Northern Lights, Spies and the Bright Light – Georgiy Mamedov – Russian Ambassador
Today, some of the most influential voices guiding the social and economic development of Canada’s North are women and the ones gracing our cover will attend the second Northern Lights conference in Ottawa – a business and cultural showcase celebrating Canada’s North and the eastern Arctic, including the regions of Nunavut, Nunavik, Nunatsiavut and Labrador.
The event is a joint venture of the Labrador North Chamber of Commerce and the Baffin Regional Chamber of Commerce. Of particular interest is the Northern Ambassadors’ Forum, hosted by the Hon. Bill Rompkey, former Senator for Labrador. Five ambassadors will serve as panelists, including David Jacobson from the United States, Erik Vilstrup Lorenzen from Denmark, Else Berit Eikeland from Norway, Teppo Tauriainen from Sweden and Georgiy Mamedov of Russia. This should be a riveting session, given the interest surrounding Arctic sovereignty and issues related to the development of Arctic natural resources. It will also be one of the last opportunities to catch a glimpse of Georgiy Mamedov, the very popular Russian ambassador to Canada who is in the final year of his nine-year posting. This will be the first time Ambassador Mamedov is present at a public forum with Canadian government officials and the American ambassador since it was disclosed that a Canadian Forces soldier in Halifax was arrested and charged with supplying top secret U.S.-Canada military secrets to Russian agents in Canada, working out of the Russian Embassy in Ottawa.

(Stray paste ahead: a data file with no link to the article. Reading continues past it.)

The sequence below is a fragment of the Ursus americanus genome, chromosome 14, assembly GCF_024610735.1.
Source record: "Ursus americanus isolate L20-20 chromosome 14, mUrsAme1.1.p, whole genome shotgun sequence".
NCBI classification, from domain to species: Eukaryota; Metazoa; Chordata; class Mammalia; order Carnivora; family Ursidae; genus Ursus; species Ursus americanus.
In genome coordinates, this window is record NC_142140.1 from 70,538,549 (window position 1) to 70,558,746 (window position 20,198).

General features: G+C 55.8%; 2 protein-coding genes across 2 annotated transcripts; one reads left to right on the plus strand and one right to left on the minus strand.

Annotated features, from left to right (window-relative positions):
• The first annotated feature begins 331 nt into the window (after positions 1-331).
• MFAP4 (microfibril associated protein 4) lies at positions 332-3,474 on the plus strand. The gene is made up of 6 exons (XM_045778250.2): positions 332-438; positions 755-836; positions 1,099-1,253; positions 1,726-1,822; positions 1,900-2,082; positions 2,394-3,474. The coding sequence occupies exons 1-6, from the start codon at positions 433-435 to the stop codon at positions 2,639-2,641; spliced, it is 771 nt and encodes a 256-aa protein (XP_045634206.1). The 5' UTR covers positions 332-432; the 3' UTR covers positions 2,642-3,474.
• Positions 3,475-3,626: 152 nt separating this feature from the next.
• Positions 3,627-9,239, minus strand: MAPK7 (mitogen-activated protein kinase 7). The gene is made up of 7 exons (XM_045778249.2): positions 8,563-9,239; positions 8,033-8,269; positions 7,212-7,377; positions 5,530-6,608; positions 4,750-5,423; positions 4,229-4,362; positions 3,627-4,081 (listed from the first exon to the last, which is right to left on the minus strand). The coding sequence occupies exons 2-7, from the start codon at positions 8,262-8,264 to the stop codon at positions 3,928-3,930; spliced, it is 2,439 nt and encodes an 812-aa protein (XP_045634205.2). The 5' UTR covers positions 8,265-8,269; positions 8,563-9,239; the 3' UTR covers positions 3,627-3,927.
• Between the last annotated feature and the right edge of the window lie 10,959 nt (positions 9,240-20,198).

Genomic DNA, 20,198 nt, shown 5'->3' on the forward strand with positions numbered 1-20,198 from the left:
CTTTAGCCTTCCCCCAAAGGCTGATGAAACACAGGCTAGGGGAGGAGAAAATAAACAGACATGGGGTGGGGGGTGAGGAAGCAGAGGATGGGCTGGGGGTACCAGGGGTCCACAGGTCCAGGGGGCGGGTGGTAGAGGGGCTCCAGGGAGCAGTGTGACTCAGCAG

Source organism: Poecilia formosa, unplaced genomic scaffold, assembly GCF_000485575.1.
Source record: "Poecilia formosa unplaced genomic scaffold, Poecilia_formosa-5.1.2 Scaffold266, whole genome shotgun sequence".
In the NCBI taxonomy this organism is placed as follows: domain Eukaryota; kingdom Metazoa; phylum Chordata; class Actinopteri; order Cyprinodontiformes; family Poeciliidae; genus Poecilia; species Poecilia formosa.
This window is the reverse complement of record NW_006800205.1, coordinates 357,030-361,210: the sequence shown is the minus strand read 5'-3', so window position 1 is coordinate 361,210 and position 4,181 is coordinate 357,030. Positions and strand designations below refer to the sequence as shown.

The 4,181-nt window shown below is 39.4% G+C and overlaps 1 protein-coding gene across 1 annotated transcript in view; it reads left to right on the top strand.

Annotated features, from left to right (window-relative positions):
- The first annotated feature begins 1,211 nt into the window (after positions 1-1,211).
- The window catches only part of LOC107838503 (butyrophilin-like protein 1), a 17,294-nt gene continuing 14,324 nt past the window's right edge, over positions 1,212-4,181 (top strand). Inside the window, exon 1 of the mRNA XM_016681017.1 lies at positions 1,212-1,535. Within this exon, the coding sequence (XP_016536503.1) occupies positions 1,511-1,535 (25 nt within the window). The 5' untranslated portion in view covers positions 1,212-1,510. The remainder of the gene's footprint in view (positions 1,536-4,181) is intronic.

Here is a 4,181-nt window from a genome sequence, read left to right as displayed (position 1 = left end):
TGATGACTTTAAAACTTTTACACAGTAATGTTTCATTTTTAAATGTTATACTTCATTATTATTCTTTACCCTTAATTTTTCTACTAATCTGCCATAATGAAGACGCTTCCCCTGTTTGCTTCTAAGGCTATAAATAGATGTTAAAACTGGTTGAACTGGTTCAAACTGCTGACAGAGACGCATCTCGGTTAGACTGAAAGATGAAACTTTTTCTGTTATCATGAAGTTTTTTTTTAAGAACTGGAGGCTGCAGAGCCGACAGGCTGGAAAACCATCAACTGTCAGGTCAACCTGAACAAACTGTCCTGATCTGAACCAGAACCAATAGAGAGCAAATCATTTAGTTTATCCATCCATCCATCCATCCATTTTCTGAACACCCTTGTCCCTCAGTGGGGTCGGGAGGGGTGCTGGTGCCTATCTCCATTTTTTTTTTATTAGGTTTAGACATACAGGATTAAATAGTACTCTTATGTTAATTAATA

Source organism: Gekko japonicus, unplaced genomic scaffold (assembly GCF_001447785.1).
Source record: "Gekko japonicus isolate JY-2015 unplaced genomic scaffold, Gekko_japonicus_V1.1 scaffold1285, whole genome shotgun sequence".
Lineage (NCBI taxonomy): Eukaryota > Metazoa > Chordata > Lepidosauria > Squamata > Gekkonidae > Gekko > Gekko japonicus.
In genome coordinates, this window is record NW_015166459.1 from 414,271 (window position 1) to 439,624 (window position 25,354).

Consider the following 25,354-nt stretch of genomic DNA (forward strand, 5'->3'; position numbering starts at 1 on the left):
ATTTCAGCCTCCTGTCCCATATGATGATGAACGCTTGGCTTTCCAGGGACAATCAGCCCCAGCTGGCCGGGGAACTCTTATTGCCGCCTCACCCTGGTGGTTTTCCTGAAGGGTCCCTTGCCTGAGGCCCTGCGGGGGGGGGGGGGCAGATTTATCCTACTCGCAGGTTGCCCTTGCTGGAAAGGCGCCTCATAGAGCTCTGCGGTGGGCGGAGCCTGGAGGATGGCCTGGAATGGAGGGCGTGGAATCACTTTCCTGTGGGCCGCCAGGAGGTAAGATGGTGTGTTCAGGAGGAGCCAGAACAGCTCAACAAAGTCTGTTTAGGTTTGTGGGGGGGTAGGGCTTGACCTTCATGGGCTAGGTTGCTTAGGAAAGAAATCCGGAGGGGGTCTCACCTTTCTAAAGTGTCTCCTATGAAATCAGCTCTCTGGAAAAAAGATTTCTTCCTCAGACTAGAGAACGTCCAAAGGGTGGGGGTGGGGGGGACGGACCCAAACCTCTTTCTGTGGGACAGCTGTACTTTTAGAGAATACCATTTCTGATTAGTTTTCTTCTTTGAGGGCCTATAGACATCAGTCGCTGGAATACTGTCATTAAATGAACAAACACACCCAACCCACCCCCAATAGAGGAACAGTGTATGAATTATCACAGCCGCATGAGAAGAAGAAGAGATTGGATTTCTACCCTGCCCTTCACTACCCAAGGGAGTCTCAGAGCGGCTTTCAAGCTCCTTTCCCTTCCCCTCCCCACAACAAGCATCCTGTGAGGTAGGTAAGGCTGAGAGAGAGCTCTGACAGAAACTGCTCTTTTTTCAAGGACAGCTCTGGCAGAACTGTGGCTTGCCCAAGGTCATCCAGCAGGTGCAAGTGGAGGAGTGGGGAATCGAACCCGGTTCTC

Georgiy Mamedov is a well-known, recognized political and diplomatic force in international circles. Prior to his Ottawa posting in June 2003, he was a key advisor to then President Putin, the current Prime Minister, and a trusted mentor and advisor to President Medvedev. I have interviewed Mamedov on several occasions and appreciate his refreshingly candid responses. In 2003, I asked him about Russia’s views on the U.S. invasion of Iraq. He replied that it would prove to be a costly and disastrous tactical error that the United States would eventually come to regret. He also added that George W. Bush should listen more to Jean Chrétien, whom he viewed as a very wise man. In 2005, I asked him why Russia should expect to become part of the G-8 and a member of the international trading community if it imposed illegal trade and business practices against legitimate Western entities investing in Russia. Mamedov replied that “Russia’s first priority would be to protect natural resources in the state interest and that Russia and Russia alone would decide what natural resources were in the national interest. If BP, Petro Canada, Shell or other multinationals didn’t like it, too bad.” He noted that Canada and other Western countries are hypocrites because they do the same thing to protect their national interest so there should be no problem for them if Russia did the same. Several years later, when the Harper government moved unilaterally to protect Canada’s potash industry from falling into foreign hands, I was reminded of Mamedov’s remarks. In May 2010, I asked if Russia had any interest or claims on Canada’s Arctic territory or in the Northwest Passage. He laughed and said: “Listen… your problem is with the Danes in the eastern Arctic over that little island. Besides, we don’t have any claims against your Arctic territory. We are too busy dealing with our own Northeast Passage so Canada can relax about any such claims.” Then he added …“but the Americans have interests there, so you should be careful”… and he smiled. We are going to miss you, Mr. Mamedov.
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